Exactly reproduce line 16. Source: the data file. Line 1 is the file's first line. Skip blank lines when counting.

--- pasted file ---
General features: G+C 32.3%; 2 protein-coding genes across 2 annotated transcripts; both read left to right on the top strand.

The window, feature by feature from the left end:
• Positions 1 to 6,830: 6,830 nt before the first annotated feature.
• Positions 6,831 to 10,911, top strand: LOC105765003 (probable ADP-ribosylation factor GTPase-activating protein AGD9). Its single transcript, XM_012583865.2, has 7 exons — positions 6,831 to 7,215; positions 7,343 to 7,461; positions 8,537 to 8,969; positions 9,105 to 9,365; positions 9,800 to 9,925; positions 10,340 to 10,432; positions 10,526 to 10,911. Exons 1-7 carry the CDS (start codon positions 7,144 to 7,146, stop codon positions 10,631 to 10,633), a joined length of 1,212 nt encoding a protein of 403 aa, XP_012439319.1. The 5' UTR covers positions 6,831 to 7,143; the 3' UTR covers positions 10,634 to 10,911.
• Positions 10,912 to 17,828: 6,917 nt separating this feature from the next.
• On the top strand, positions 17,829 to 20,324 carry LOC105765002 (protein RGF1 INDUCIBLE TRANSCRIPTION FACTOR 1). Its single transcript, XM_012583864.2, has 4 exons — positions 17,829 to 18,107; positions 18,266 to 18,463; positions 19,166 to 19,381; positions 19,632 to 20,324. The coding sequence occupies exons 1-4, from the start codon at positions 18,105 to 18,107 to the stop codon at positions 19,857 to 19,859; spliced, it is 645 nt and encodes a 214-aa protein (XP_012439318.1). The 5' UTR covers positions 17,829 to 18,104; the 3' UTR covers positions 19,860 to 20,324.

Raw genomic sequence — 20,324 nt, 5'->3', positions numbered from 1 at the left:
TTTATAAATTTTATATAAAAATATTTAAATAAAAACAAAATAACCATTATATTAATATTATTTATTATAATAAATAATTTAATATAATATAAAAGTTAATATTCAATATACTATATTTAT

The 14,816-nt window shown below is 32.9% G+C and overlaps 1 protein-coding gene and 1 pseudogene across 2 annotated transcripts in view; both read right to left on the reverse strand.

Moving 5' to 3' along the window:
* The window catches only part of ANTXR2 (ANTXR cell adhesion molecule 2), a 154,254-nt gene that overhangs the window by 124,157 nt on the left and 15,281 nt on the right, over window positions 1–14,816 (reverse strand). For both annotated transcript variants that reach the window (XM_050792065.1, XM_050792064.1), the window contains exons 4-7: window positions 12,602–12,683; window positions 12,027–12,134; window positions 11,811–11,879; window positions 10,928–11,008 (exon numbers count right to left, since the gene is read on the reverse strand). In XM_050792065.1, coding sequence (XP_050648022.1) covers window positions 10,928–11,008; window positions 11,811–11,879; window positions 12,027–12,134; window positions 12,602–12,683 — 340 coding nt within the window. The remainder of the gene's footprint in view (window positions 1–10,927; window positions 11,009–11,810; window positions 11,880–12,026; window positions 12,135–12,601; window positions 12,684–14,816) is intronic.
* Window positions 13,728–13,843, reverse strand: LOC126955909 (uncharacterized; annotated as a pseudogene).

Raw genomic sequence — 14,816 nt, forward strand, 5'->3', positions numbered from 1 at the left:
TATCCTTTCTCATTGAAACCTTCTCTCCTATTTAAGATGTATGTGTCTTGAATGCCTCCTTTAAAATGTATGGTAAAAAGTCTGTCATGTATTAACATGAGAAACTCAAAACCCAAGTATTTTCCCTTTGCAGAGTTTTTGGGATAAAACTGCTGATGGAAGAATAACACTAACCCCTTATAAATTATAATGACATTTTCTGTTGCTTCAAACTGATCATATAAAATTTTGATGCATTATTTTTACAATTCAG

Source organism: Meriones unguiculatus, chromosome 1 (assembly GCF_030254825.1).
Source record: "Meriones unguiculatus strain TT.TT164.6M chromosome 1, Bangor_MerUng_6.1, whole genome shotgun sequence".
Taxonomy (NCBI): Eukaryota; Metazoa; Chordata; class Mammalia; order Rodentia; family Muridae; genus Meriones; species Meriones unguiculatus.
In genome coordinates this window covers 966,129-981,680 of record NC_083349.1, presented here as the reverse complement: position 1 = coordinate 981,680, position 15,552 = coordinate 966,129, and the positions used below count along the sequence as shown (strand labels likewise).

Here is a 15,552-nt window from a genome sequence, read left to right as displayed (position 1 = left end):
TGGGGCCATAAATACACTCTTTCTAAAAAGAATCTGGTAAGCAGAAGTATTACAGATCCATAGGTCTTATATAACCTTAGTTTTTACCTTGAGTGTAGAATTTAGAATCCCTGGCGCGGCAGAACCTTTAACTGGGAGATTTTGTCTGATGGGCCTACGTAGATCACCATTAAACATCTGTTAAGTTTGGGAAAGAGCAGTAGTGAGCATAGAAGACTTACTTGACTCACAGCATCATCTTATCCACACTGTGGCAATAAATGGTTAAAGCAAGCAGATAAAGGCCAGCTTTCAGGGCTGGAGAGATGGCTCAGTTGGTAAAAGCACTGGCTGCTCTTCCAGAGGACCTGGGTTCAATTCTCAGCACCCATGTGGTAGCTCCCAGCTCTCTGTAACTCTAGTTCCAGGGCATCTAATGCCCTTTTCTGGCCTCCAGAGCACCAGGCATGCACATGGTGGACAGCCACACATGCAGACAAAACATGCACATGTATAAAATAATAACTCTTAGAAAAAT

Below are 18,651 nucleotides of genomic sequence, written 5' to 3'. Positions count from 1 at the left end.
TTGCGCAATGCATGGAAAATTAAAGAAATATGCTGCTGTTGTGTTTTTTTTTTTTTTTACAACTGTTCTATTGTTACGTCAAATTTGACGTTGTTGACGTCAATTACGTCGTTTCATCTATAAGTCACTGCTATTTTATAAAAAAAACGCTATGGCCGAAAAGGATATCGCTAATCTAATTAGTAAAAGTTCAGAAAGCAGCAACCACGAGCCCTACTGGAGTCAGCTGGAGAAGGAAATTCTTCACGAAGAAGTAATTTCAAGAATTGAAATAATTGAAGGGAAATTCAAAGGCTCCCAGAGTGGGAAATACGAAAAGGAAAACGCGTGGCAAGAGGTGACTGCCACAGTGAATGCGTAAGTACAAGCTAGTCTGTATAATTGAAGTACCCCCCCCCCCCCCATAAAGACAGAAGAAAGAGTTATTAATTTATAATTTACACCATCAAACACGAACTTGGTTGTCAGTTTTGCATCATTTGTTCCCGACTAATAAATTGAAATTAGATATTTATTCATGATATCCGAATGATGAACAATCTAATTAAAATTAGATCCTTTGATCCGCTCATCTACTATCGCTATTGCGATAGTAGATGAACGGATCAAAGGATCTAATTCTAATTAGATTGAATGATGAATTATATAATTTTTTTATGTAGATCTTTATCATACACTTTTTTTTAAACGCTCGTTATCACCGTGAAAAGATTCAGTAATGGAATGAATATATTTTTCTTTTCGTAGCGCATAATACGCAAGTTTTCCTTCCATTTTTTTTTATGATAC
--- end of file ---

Source record: "Meriones unguiculatus strain TT.TT164.6M chromosome 1, Bangor_MerUng_6.1, whole genome shotgun sequence".